To find out more about her and what’s next on the horizon for this talented Canadian beauty make sure to check out our interview below. You can also find out about more of her work on screen through her IMDb page: http://www.imdb.com/name/nm4264669/

 

Where are you from? 

ED: I’m from Montreal, Canada.

When and how did you get into acting?

ED: I always knew I wanted to be an actress. I must have been 6 when I decided that it was my dream. But I was first a ballet dancer, and so I waited on the acting thing until I was 18, which is when I got an agent and really started doing it professionally.

Can you tell us about some of the film projects you’ve done?

ED: One of the film projects that I am most excited about is an indie I did in Montreal called Happy Slapping. It was the super gritty project with some really well developed and troubled characters. I played Belle; one of the five leads in the film. She is a party girl with a troubled family life, who turns to her vices too often for solace and definitely has a lot of issues but, she is also very charming and lots of fun.

Playing Belle was crazy, it’s sort of like exploring a side of yourself that doesn’t exist but when you think of certain scenarios, you wonder if it could really come out. I got to play and have lots of fun, but I also had to find this darkness and this trouble within and I really enjoyed doing that work. She completes part of the puzzle in this story, she is a bad influence on the kids around her and she pushes them into doing things that they might not be completely comfortable with—things they may even regret.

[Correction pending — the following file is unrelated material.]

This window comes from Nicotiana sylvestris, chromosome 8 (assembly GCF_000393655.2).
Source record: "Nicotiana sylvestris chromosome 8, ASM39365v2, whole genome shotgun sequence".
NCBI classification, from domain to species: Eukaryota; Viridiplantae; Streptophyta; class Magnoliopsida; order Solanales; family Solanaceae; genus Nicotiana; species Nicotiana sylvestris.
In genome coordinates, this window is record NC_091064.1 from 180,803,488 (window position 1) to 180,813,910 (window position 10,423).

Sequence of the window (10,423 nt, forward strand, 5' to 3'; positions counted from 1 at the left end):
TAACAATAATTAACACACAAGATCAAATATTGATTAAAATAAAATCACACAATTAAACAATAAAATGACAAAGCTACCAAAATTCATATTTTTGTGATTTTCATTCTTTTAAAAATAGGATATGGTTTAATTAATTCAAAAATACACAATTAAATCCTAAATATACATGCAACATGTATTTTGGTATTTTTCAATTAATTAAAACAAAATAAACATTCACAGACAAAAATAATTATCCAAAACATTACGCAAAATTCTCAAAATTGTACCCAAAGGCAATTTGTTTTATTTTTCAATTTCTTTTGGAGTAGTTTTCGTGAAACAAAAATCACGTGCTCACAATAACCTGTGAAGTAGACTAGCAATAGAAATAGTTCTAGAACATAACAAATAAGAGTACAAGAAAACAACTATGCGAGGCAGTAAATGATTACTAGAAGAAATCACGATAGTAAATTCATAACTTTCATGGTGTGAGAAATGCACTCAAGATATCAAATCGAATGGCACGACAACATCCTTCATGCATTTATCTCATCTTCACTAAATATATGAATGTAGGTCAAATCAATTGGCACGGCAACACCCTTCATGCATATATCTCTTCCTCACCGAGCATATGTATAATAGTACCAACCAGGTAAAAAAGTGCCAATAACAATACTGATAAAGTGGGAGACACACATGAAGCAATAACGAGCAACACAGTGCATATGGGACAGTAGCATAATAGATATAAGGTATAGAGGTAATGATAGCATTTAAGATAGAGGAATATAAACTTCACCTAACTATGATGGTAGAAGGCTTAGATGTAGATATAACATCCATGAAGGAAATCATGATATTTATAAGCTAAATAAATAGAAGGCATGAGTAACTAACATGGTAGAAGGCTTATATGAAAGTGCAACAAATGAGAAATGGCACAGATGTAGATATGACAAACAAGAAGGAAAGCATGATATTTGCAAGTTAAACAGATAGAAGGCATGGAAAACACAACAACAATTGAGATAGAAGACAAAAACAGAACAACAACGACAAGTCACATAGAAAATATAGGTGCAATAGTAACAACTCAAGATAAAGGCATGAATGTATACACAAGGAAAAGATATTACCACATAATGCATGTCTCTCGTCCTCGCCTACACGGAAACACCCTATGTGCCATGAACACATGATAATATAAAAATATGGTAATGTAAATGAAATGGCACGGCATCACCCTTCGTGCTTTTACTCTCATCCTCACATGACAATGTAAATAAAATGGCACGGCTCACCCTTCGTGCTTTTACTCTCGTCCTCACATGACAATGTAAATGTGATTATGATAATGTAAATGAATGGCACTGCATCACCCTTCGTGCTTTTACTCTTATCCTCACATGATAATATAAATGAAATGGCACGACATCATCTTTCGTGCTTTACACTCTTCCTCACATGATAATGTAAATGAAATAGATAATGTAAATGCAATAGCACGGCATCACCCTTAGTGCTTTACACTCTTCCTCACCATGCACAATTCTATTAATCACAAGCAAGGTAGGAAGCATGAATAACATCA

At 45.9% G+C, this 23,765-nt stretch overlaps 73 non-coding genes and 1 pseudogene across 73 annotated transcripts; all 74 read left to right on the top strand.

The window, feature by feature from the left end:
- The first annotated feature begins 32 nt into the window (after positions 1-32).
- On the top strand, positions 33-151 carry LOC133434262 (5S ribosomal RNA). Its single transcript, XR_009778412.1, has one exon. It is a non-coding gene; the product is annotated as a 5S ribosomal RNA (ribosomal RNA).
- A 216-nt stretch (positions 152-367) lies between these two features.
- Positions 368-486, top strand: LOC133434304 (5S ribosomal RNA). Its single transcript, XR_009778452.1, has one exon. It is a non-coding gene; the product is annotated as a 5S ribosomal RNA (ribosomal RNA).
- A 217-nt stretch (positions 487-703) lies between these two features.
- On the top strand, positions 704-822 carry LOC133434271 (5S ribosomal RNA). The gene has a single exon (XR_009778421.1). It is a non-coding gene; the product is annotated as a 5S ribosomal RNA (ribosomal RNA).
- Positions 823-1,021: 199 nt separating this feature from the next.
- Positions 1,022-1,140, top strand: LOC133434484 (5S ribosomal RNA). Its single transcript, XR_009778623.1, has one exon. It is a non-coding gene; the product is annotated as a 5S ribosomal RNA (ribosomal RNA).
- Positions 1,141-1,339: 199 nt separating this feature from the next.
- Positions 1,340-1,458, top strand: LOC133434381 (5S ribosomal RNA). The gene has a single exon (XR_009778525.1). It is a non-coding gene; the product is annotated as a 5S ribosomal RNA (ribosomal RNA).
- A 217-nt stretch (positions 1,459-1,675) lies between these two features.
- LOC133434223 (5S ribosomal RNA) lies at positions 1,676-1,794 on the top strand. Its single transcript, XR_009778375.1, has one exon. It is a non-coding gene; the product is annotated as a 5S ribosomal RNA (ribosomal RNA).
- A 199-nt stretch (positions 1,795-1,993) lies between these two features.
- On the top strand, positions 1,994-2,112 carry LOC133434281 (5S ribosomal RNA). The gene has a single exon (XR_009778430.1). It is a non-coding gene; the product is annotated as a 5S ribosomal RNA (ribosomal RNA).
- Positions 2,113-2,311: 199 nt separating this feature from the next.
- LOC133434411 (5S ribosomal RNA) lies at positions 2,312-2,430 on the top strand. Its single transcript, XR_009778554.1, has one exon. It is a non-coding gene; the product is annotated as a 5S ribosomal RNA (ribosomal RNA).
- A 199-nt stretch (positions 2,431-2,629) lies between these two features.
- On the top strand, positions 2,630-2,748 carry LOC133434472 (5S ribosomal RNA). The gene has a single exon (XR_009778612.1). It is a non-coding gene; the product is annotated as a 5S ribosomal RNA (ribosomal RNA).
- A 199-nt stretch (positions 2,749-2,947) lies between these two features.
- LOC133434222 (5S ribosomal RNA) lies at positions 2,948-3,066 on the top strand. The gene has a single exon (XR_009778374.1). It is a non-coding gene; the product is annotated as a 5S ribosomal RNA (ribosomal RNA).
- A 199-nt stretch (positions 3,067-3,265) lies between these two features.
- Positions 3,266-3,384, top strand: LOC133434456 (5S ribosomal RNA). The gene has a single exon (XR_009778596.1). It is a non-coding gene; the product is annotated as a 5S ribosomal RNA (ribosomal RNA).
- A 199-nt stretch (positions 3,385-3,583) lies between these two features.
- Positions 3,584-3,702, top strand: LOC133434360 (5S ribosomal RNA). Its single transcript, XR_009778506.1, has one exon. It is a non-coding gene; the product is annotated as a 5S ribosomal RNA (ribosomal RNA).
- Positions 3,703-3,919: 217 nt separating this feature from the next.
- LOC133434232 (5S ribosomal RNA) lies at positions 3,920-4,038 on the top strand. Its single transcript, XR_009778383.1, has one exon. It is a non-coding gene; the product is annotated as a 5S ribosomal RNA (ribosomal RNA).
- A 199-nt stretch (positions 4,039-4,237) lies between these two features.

Mostly all of the shoots during the production were night shoots and we were exhausted a lot of the time, so by the time of the wrap party, I was passed out by midnight. I just couldn’t wait to sleep through the night again. But I wouldn’t change my experience for anything and I made some lifelong friends in the process. I look back on it really fondly. Look for Happy Slapping on IMDb and iTunes!!

My latest project was Academy Award nominated director Deepa Metah’s film, Beeba Boys. I played one of the boy’s girlfriends at the beginning of the film. First of all, what an awesome movie! It’s about the Sikh gangs in British Columbia and it follows their intense pursuit for power no matter what it takes. It was so exciting to work with Deepa Mehta, she’s insanely talented and I’m a really big fan of hers. The film premiered at the Toronto International Film Festival, and that’s something that I’m really proud of.